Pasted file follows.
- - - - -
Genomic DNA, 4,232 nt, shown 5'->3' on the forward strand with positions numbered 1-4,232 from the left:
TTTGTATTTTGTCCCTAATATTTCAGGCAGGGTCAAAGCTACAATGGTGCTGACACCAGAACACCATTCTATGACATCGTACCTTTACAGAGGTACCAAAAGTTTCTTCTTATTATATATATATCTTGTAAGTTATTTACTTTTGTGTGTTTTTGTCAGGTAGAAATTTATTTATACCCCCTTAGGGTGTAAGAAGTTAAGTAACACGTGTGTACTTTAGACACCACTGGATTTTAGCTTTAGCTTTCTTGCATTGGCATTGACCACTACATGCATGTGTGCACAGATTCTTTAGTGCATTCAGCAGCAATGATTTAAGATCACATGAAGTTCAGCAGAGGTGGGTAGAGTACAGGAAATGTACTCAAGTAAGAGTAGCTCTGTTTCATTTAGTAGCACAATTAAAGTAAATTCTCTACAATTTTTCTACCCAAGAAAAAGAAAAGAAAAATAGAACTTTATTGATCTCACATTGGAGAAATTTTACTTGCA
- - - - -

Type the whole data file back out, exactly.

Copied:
Genomic DNA, 4,232 nt, shown 5'->3' on the forward strand with positions numbered 1-4,232 from the left:
TTTGTATTTTGTCCCTAATATTTCAGGCAGGGTCAAAGCTACAATGGTGCTGACACCAGAACACCATTCTATGACATCGTACCTTTACAGAGGTACCAAAAGTTTCTTCTTATTATATATATATCTTGTAAGTTATTTACTTTTGTGTGTTTTTGTCAGGTAGAAATTTATTTATACCCCCTTAGGGTGTAAGAAGTTAAGTAACACGTGTGTACTTTAGACACCACTGGATTTTAGCTTTAGCTTTCTTGCATTGGCATTGACCACTACATGCATGTGTGCACAGATTCTTTAGTGCATTCAGCAGCAATGATTTAAGATCACATGAAGTTCAGCAGAGGTGGGTAGAGTACAGGAAATGTACTCAAGTAAGAGTAGCTCTGTTTCATTTAGTAGCACAATTAAAGTAAATTCTCTACAATTTTTCTACCCAAGAAAAAGAAAAGAAAAATAGAACTTTATTGATCTCACATTGGAGAAATTTTACTTGCA